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The perils of the Test Match Special nightshift

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Kevin Howells | 09:00 UK time, Friday, 10 December 2010

"This is the BBC. We regret to inform you that our live outside broadcast from Australia is temporarily suspended due to technical reasons. Our engineers are working on the problem and we hope to restore commentary as soon as possible. In the meantime here is some music from Mantovani and his orchestra."

Those were the days. Instead now I come bungling in yelling as if in the Walmington-On-Sea home guard. "Don't panic. Lines down. I'll keep an eye on what's going on so we don't miss anything and the boys behind the screen will try and get the line back. No time for Mantovani. Oh begger. It's a drinks break what I am going to talk about now?".

If you were listening to Test Match Special on Friday night some time after midnight you'd have had the pleasure of my company for about eight minutes rather than Aggers, CMJ and the rest of the team in Adelaide.

'Highlights' of my stand-by commentary from last Friday


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The main pitfall of being the substitute commentator is trying to work out whether what we're watching on our monitors is live or replay. There is also the off-putting silence when the ball is struck to the boundary. I'm convinced hours of watching Alan Partridge serve me well at these times. I even get to stay in a travel tavern to get some sleep. Yes the staff know me by my first name and there is a service station near-by. Just can't seem to engage the fella behind the counter in conversation. There is the diet to die for. Nachos, fries, bacon sandwiches and sugary drinks seem the ideal evening meal ahead of a long night. Tea becomes breakfast and breakfast becomes supper. All very simple.

Let's be straight about this - when the line goes down it's serious - we get annoyed and frustrated. No one ever says "Well done" for filling but instead they grill me over what went wrong. That is usually impossible to answer. But almost always it's probably an electrical glitch which blow the circuits and boxes we broadcast from. No matter how much back up we have, if one goes, they all go. Then it's over to me. Thankfully never for long and it's not always us who takes the hit.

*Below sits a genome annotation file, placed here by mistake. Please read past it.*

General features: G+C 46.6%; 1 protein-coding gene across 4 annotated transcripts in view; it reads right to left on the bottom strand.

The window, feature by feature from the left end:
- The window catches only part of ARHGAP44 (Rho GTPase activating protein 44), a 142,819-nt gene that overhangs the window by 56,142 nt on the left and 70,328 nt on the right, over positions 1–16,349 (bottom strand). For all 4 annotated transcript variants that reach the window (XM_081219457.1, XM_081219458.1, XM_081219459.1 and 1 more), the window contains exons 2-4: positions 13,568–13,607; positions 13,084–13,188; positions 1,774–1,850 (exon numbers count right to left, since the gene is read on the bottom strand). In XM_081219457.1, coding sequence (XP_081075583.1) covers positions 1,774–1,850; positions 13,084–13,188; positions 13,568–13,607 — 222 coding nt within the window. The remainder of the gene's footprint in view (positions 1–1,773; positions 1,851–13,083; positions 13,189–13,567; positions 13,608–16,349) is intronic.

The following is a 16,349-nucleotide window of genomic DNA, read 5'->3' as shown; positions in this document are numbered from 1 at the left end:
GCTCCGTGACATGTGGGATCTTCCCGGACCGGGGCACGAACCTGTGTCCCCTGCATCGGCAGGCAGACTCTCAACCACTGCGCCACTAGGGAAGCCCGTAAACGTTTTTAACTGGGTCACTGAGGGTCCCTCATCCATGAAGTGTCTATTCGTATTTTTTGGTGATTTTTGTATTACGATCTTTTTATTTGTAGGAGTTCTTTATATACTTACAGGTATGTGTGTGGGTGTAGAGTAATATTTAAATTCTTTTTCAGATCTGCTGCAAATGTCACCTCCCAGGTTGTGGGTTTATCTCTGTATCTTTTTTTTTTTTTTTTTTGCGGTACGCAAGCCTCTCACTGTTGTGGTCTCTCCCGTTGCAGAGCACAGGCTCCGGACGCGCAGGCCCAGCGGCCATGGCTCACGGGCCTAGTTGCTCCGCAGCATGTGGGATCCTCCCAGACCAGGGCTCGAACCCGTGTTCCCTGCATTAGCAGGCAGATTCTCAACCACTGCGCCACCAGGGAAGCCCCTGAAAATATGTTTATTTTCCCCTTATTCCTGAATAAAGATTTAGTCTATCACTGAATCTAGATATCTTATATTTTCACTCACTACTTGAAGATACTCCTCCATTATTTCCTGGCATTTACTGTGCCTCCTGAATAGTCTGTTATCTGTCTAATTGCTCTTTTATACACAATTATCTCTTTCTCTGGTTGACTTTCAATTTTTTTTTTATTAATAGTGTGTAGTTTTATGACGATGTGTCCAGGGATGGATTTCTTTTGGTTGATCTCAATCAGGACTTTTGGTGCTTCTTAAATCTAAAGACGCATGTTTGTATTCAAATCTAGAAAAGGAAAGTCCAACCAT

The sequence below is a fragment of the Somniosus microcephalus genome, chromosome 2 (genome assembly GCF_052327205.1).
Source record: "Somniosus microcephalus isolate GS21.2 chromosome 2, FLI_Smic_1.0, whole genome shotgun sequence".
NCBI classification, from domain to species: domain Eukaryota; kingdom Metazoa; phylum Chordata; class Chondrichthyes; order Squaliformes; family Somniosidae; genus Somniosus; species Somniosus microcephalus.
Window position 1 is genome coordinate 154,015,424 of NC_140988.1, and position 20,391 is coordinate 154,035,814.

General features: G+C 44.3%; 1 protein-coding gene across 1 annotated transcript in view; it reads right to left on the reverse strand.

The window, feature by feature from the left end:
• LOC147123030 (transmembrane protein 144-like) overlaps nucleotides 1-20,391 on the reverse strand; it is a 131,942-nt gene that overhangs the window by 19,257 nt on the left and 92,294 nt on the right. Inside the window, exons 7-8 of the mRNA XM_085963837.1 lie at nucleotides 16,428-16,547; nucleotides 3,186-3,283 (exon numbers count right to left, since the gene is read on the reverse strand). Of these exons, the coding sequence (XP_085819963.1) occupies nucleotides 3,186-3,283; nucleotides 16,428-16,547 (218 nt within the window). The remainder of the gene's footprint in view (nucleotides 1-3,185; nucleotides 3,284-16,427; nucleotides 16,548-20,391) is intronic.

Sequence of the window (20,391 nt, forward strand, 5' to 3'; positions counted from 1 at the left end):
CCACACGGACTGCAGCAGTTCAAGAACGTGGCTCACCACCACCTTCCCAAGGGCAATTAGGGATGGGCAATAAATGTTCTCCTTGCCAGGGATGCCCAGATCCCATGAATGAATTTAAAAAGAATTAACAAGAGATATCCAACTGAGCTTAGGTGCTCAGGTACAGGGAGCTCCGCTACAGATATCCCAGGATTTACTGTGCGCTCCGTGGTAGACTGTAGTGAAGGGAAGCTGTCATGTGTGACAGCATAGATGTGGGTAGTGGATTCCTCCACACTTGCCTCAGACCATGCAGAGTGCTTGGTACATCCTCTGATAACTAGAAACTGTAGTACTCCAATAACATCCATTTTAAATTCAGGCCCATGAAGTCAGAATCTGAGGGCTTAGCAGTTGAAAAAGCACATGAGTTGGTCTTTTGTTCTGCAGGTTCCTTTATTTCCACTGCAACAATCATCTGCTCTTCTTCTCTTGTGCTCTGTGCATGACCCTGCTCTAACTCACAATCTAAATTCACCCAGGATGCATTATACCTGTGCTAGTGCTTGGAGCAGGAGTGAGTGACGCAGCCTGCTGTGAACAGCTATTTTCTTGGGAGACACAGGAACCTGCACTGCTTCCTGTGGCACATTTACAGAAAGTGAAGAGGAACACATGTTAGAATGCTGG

I am in no doubt, whatever the hours, I have an enviable job which I don't take for granted. I'm being paid to sit up and watch the Ashes. No working out how long can I stay up and still be able to function for the day job. My role involves being the middle man between the team in Australia and folks back here. I help out a bit with intervals and go off getting interviews in between matches.

There are three of us back in London. The trusted studio manager and the broadcast assistant are the real workers. Good sense of humour is required and I hope I'm not alone in thinking we have a good time. But just as they are about to fall off their chairs from being up all night they have the job of turning everything around and creating the day-long highlights and catch-up packages. They are a creative bunch and I'm chuffed so many of you are enjoying their work.

Related links
Test Match Special podcast - download Aggers & Boycs' match round-ups
Ashes Highlights - listen to the last the Test

Comments

  • Comment number 1.

    Interesting blog Kevin. I'm glad you are there someone he knows cricket, sometimes in the past the person filling in hasn't been able to do any commentary at all.

    I do still miss Andy Rushden who used to always do the shipping forcasts during the home series for simialr reasons.

  • Comment number 2.

    How interesting. Is there a mad dash for the microphone when you realise that transmissions have stopped getting through...Do you have to have one on standy to avoid gettting too much radio silence?

  • Comment number 3.

    @SamJordison - I asked Kevin yopur questions. Here's his reply: "There is a standby recorded message in case the line goes down when on a call of nature. But you are always told never to run before going on air so I try not to dash into the studio. I am sitting close by anyway and the time it takes me to get into the seat is the same amount we would need to be certain the line had really gone down and not just temporarily vanished to quickly return."

  • Comment number 4.

    Interesting! Thanks for replying!

 

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